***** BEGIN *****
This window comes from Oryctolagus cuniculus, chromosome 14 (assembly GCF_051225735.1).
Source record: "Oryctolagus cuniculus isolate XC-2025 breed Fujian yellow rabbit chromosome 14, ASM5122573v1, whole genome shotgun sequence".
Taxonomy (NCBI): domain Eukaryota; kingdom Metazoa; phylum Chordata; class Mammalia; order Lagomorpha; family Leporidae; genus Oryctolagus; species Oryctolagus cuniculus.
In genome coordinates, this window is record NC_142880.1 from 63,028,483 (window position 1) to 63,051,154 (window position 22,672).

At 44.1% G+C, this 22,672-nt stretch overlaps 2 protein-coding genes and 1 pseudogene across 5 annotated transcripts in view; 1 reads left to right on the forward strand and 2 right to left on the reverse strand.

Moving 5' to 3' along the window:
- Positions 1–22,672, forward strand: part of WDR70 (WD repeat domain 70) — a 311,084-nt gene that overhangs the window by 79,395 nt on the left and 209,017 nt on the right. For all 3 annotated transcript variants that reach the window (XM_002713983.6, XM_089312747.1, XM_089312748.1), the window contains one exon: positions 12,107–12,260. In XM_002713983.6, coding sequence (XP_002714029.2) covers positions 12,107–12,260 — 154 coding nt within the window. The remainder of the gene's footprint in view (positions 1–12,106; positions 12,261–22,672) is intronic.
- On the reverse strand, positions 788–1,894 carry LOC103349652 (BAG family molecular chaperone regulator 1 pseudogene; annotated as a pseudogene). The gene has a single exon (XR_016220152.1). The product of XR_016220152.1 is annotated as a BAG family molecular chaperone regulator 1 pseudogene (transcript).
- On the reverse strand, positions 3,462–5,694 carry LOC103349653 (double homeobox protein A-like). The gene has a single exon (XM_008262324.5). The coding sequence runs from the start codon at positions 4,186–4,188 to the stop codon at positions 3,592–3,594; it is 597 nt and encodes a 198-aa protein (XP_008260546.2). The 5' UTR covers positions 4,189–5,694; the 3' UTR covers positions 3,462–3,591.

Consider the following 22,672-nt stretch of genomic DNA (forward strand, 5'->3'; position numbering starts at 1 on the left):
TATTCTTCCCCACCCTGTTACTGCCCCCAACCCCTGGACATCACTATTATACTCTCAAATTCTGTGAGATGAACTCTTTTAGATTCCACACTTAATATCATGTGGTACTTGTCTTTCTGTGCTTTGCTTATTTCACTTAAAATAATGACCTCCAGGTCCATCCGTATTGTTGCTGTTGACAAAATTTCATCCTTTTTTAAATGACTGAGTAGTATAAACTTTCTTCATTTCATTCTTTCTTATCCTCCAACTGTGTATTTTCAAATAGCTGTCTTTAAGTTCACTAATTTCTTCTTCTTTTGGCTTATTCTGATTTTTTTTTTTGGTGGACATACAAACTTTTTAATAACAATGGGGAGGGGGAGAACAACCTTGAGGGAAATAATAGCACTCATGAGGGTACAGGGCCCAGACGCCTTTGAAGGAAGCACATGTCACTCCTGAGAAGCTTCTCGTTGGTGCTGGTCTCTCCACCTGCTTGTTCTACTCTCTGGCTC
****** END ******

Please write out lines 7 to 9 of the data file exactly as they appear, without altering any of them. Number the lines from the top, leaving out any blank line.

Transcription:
- Positions 1–22,672, forward strand: part of WDR70 (WD repeat domain 70) — a 311,084-nt gene that overhangs the window by 79,395 nt on the left and 209,017 nt on the right. For all 3 annotated transcript variants that reach the window (XM_002713983.6, XM_089312747.1, XM_089312748.1), the window contains one exon: positions 12,107–12,260. In XM_002713983.6, coding sequence (XP_002714029.2) covers positions 12,107–12,260 — 154 coding nt within the window. The remainder of the gene's footprint in view (positions 1–12,106; positions 12,261–22,672) is intronic.
- On the reverse strand, positions 788–1,894 carry LOC103349652 (BAG family molecular chaperone regulator 1 pseudogene; annotated as a pseudogene). The gene has a single exon (XR_016220152.1). The product of XR_016220152.1 is annotated as a BAG family molecular chaperone regulator 1 pseudogene (transcript).
- On the reverse strand, positions 3,462–5,694 carry LOC103349653 (double homeobox protein A-like). The gene has a single exon (XM_008262324.5). The coding sequence runs from the start codon at positions 4,186–4,188 to the stop codon at positions 3,592–3,594; it is 597 nt and encodes a 198-aa protein (XP_008260546.2). The 5' UTR covers positions 4,189–5,694; the 3' UTR covers positions 3,462–3,591.